Worst Pakistan Bombing Since Lahore Easter Attack Kills 67

  • Suicide bomber targets hospital in southwestern city Quetta
  • At least 100 other people also injured in the explosion

Pakistani lawyers and local media personnel carry a bed to move the body of a news cameraman after a bomb explosion at a government hospital premises in Quetta on Aug. 8.

Photographer: Banaras Khan/AFP/Getty Images

A suicide bomber killed at least 67 people on Monday at a government-run hospital in the southwestern Pakistani city of Quetta, the worst violence in the country since an Easter attack in Lahore.

The bomber targeted lawyers who gathered to mourn the death of Quetta Bar Association President Bilal Anwar Kasi, according to police spokesman Shahzada Farhad. Kasi had been shot dead earlier in the morning, Farhad said by phone from Quetta, the capital of Pakistan’s Balochistan province bordering Afghanistan and Iran. About 100 others were injured in the explosion.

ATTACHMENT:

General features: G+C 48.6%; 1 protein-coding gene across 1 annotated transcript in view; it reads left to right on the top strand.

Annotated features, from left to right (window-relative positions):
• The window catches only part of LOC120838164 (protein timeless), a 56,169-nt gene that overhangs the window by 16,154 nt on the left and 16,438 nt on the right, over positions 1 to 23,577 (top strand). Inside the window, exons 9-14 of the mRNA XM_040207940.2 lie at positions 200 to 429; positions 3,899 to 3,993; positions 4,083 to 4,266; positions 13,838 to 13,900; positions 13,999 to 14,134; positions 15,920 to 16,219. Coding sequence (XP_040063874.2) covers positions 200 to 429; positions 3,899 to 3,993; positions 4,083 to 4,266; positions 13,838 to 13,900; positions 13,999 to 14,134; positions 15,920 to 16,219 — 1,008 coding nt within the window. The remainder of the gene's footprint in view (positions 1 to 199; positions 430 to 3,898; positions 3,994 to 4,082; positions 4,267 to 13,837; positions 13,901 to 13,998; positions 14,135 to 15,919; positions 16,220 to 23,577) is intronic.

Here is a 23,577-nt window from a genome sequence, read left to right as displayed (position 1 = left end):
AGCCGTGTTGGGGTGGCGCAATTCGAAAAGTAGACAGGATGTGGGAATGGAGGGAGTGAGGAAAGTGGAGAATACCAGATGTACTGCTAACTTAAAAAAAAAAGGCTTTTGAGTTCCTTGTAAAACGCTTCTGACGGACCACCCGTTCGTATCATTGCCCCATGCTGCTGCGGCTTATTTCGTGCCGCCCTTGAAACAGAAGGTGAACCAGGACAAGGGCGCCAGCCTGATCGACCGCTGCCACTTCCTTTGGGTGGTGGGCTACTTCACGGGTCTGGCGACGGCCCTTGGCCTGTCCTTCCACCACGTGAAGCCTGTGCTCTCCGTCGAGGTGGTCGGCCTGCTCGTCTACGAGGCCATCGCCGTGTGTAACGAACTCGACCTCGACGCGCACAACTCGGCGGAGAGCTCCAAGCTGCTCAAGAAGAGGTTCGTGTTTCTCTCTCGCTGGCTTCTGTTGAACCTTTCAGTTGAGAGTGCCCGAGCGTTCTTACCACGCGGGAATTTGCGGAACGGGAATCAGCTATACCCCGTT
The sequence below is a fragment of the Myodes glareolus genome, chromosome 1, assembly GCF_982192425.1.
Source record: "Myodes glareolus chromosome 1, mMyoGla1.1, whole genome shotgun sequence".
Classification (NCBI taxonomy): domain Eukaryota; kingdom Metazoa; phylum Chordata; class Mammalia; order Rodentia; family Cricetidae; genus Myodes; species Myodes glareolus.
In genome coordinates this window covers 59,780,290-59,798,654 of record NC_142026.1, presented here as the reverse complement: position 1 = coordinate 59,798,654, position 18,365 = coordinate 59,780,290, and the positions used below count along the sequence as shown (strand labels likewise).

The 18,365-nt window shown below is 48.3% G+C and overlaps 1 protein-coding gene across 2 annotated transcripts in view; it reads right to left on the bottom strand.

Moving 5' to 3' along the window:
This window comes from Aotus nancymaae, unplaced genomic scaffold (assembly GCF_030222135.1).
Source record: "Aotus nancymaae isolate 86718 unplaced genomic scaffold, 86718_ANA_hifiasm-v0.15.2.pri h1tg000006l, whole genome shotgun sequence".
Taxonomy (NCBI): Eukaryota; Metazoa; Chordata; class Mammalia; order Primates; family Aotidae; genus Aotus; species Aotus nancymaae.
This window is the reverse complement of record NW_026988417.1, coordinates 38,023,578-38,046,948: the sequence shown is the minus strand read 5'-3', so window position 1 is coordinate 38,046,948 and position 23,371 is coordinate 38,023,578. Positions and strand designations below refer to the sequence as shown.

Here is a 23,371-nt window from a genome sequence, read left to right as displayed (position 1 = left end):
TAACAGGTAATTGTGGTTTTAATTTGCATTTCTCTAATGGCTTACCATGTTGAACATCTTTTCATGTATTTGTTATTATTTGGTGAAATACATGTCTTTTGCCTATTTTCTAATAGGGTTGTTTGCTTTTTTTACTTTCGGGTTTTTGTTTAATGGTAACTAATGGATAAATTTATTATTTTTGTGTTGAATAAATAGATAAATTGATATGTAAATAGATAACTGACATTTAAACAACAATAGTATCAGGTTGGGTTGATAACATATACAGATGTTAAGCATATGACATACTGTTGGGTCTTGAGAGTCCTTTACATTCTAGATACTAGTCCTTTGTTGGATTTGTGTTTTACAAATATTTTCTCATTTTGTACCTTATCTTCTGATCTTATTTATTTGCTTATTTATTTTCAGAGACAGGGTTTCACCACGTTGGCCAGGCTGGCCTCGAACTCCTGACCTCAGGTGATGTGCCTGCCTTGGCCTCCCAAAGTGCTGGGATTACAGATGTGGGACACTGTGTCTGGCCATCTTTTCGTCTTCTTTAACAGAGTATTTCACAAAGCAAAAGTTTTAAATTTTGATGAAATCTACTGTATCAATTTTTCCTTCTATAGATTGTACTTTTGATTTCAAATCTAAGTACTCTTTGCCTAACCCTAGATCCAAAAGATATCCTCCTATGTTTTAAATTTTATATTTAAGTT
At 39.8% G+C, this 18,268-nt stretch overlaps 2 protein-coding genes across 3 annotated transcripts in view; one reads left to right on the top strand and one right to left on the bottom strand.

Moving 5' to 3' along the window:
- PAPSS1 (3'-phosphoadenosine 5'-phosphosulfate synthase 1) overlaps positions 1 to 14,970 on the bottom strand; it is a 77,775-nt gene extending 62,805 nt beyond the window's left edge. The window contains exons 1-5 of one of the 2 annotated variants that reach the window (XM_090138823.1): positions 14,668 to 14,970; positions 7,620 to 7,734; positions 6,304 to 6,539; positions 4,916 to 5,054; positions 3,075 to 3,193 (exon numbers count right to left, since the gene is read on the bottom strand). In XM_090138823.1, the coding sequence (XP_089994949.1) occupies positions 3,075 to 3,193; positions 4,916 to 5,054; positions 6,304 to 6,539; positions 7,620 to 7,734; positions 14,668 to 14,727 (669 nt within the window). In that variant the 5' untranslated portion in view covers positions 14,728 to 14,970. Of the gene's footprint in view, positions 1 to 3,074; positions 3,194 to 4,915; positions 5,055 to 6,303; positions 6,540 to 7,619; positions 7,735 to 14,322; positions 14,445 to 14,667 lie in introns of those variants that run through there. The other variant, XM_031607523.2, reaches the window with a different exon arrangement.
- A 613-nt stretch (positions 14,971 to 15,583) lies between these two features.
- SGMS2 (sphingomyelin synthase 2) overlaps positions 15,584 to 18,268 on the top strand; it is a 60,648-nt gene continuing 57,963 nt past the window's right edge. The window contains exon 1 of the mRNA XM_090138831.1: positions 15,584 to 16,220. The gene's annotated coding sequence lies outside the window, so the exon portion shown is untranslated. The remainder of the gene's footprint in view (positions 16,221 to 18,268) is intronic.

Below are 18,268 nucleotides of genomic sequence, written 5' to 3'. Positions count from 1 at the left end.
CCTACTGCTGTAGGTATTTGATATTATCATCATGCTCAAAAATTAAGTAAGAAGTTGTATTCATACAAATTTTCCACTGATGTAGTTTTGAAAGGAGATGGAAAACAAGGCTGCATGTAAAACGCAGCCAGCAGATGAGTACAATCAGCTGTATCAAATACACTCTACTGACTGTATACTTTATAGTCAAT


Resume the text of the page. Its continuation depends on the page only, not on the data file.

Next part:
The blast was the deadliest since a Taliban suicide bomber targeted a crowded park in Lahore where many Christians were celebrating Easter Sunday, killing more than 70 people. Quetta, near the border with Afghanistan, has been used as a relatively safe haven for Afghan Taliban leaders in the past. A U.S. drone strike in May killed then head of the group, Mullah Akhtar Mohammad Mansour, in Balochistan.

Undermine Security

Pakistan Prime Minister Nawaz Sharif condemned the attack and said nobody would be allowed to disturb the peace in Balochistan, which had been restored with the efforts of security forces, according to state-owned Radio Pakistan. The restive province has for years been struggling with separatist insurgencies and violence.

Balochistan’s developing port of Gwadar has also been the focus of Chinese investment into the country, part of a package announced last year worth about $45 billion. Pakistan’s military chief, Raheel Sharif, chaired a security meeting after the attack with the chief minister and chief secretary of Balochistan, army spokesman Asim Bajwa said on Twitter.

Militants are shifting their focus on the province in “an attempt to undermine improved security in Balochistan, specially targeting China-Pakistan Economic Corridor,” Bajwa said, referring to the name given to the investment projects. “All resources to be employed to control situation.”

    Before it's here, it's on the Bloomberg Terminal.